Talk of religious fervor in the United States often brings to mind the “burned-over district” in New York State. In the 1800s, religious zeal in New York State raged like wildfire. New York State was home to the Oneida Society which preached communal marriage, the Fox Sisters who popularized communicating with spirits, and the Mormons, whose founder Joseph Smith claimed that the angel Moroni led him to a series of buried golden plates that revealed an important prophecy.
In the 19th century, religious fervor in the United States wasn’t confined to New York State. Numerous utopian groups whose unconventional practices were frowned upon in Europe fled to the United States. One such group was the Rappites—otherwise known as the Harmonists. Reverend George Rapp and his followers left Germany in the early 1800s to build a utopian commune in the United States where members could live a chaste life. Harmonists remained celibate and participated in communal construction and agricultural projects. George Rapp and his followers firmly believed that their pious lifestyle would prepare them to witness the Second Coming of Christ.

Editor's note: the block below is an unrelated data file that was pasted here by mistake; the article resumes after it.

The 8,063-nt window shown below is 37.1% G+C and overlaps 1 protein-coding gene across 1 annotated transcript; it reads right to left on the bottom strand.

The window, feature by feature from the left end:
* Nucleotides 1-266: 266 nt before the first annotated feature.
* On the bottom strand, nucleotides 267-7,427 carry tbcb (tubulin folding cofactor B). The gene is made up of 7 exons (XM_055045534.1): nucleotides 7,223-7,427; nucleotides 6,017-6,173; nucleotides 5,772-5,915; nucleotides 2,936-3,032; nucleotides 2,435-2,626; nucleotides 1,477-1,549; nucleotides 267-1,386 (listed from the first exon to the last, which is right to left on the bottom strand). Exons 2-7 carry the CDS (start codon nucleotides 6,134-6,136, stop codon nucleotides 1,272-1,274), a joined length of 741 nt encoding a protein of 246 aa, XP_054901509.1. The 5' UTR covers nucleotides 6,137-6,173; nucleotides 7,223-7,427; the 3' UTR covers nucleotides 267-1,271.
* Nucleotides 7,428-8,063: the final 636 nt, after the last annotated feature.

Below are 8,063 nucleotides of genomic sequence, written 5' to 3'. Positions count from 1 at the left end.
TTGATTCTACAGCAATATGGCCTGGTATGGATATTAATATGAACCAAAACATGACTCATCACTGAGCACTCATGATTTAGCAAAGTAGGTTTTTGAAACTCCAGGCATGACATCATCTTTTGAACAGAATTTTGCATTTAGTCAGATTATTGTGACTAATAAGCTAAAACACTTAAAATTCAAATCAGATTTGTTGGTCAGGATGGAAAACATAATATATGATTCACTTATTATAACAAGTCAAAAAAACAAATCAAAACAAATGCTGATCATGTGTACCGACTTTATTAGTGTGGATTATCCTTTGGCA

The Harmonists initially settled in Pennsylvania, but ultimately migrated to Indiana because they were in search of rolling hills and fertile soil that would sustain a vineyard. Even though the Harmonists embraced pacifism, squabbling got the best of them when a sizable group of Harmonists accused George Rapp of being a domineering cult leader.
Eventually, George Rapp skipped town and an idealistic British businessman named Robert Owen took his place. Owen wanted to build a currency-free utopian society not rooted in religion that offered communal property and free education with an emphasis on logic, the humanities, and science. Owens’ Utopian vision fell flat when members of his commune began to abuse the commune’s credit system by secretly purchasing excess credits for housing, food, and other goods with cash on a thriving black market.
The town formerly occupied by the Harmonists and Robert Owen and his failed utopia is known as New Harmony. Located in southern Indiana, New Harmony remains a hotbed of mysticism and progressive ideas. Visitors can explore several unique landmarks, including a Roofless Church designed by architect Philip Johnson in the 1960s that features several captivating sculptures and a…